As you sell more, you will also see trends of popular sellers which you can then use this data to move these products to a location closer to where you pack your products.
Some Top Tips
- Keep picking locations simple
- Move fast moving lines close to packing area
- Print pick lists sorted by Pick Location
One of the main aims, as you grow, is to keep your Pick/Pack cost as low as possible. This is one of the areas of cost that you can have total control of.
Self-fulfilled vs 3rd party fulfilment
So in Ecommerce, you can go down a few routes. You can dispatch your orders from your premises, you can outsource that to a specialist 3rd party company that will hold your stock and ship your items for a charge, you can dropship from your supplier or you can use Amazon’s own fulfilment service called FBA (fulfilment by Amazon).
Self-fulfilled or Merchant fulfilled
Self-fulfilled fulfilment is where you store the products, pick the orders, pack the order and choose which courier they go with.
Pros: You have complete control of the order lifecycle, from the order coming in, to how it’s packed, to the order going out. This include on how efficient you make this process.
Cons: Overheads of having a physical location and the fact that you usually have to order the stock before you sell it.
3rd party fulfilment centres
A 3rd party fulfilment centre is a company that has been set up to dispatch other companies orders. You send them your stock and they take care of the whole warehouse process.
Pros: You don’t need to pick, pack or ship the order. You don’t need to worry about hiring warehouse team or even getting a warehouse.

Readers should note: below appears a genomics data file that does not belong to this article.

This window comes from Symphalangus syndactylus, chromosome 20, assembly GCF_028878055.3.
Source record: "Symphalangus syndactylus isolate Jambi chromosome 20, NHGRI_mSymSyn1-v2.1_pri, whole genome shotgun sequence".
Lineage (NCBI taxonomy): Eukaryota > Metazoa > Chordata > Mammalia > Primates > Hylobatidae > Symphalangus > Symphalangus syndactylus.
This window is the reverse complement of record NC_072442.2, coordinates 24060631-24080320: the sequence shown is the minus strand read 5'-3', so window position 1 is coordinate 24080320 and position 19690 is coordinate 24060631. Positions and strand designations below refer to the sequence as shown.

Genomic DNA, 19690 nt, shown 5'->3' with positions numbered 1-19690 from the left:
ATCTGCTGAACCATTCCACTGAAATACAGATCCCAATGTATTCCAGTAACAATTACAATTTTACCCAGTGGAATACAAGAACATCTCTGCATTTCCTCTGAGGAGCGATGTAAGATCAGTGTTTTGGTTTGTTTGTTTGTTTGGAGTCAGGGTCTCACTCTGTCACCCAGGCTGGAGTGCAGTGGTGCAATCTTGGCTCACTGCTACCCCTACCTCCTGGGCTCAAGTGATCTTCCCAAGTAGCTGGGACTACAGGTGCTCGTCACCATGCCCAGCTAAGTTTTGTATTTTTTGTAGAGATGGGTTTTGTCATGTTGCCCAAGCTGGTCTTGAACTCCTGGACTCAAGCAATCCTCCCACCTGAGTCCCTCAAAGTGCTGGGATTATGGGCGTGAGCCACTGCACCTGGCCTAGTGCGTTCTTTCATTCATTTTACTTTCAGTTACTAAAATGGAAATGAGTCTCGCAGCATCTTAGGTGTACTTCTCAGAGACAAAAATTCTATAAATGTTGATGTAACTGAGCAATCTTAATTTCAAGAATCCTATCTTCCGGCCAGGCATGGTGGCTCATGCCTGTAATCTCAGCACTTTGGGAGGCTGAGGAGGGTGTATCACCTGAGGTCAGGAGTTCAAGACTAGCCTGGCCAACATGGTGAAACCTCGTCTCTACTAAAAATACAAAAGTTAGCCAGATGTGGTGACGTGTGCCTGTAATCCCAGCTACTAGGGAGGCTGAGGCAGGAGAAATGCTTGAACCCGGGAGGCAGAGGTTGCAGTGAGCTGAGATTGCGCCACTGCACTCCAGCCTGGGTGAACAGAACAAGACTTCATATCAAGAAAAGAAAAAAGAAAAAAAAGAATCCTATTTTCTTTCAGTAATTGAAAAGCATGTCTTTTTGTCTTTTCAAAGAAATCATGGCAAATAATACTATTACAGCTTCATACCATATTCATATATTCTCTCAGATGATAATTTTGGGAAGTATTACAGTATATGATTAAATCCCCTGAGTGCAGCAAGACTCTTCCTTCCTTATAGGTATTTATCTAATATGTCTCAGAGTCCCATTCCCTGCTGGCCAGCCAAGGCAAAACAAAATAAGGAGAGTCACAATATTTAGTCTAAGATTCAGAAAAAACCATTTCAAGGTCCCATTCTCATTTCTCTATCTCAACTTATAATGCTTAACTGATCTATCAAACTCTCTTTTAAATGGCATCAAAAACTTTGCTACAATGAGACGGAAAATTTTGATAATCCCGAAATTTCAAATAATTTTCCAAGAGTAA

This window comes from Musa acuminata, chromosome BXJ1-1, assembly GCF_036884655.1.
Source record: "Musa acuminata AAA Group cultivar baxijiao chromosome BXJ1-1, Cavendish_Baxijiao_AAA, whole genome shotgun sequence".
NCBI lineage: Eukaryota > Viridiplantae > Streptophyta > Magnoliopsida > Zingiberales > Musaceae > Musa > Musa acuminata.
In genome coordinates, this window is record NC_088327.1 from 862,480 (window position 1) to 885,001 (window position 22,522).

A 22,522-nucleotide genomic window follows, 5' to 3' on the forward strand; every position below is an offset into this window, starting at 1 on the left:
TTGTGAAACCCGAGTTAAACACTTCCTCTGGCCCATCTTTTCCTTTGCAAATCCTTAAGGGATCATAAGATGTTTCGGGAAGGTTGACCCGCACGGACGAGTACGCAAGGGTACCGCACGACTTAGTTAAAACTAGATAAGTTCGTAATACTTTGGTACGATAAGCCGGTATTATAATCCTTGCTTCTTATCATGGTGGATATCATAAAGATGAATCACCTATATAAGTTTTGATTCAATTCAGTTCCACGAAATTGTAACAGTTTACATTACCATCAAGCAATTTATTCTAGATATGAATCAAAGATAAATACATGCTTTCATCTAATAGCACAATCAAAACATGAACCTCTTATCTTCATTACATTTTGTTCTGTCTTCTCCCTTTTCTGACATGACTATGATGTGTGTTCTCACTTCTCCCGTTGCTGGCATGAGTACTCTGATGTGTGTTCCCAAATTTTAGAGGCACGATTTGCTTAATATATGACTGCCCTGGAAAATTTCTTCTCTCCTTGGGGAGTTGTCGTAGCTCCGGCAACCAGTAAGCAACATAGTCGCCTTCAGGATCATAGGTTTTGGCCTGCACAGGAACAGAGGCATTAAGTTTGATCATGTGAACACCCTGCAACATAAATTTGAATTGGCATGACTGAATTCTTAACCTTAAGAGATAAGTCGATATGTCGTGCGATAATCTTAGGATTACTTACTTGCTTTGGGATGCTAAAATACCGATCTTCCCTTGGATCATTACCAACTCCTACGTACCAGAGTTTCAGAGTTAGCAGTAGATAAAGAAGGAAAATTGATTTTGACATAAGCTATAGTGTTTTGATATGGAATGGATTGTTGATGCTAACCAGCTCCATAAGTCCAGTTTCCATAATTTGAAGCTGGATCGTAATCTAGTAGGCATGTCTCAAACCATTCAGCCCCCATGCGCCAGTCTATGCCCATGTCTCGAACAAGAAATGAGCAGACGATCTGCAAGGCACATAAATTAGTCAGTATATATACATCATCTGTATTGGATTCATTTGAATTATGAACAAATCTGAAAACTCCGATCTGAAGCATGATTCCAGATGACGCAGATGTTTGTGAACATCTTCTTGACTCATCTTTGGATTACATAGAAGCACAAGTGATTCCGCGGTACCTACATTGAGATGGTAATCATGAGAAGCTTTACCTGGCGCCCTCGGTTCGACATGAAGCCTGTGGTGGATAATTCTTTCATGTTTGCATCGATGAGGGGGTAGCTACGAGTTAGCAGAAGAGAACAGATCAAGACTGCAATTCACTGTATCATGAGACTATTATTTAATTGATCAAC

Cons: They will charge you for storing the products, picking and packing the products and shipping the products. You also have limited control in that process.
Dropshipping is where you list your suppliers products, orders come to you and then you send these orders directly to you supplier who will then ship directly to your customers.
Pros: Only pay for the stock you have sold, no need for large overheads.
Cons: Margins are tighter, competition is higher and you have to trust your supplier with your reputation.
FBA is fulfilment by Amazon, in a nutshell it is a 3rd party fulfilment centre but with added extras.
Pros: If you are selling on Amazon, then your products will be Prime eligible. It has also been known to help you win the buy box on listings.
Cons: Amazon charges for this service and some don’t feel too comfortable having Amazon stock their stock. (Remember Amazon is also a retailer as well as a marketplace.
Extra Bonus Point: Most people still don’t know that you can send your eBay and website orders directly to Amazon, yes that’s right, you can send orders that are not from Amazon to FBA. Read More Here
When you start selling online, you want to make sure that you don’t oversell. It is important to keep up to date with what you have in stock.
Even if you are only selling on one marketplace initially, it is a good idea to get into the practice of keeping your stock updated. Now you may be wondering what is the point as all your stock is live in one place but, can you honestly say that you haven’t given out a free item or there has been a returned item or a damaged product? For one selling channel this may be ok but as you grow and expand to multiple marketplaces and websites stock control will become crucial.
So create yourself a spreadsheet or even look at software to do this with. Make sure you keep your stock records up to date and run regular mini stock takes. These can be broken down into location areas.
Well I hope you have found this episode insightful, it is far from the most exciting part of ecommerce but I have spoken and worked with so many online sellers who did not focus on getting their inventory management ready early on and it cost them.
So if you are a new online seller and have any questions about the above or need advice, please comment below. If you’re an existing online seller and have some advice to give, please also comment below. Good luck with your online business!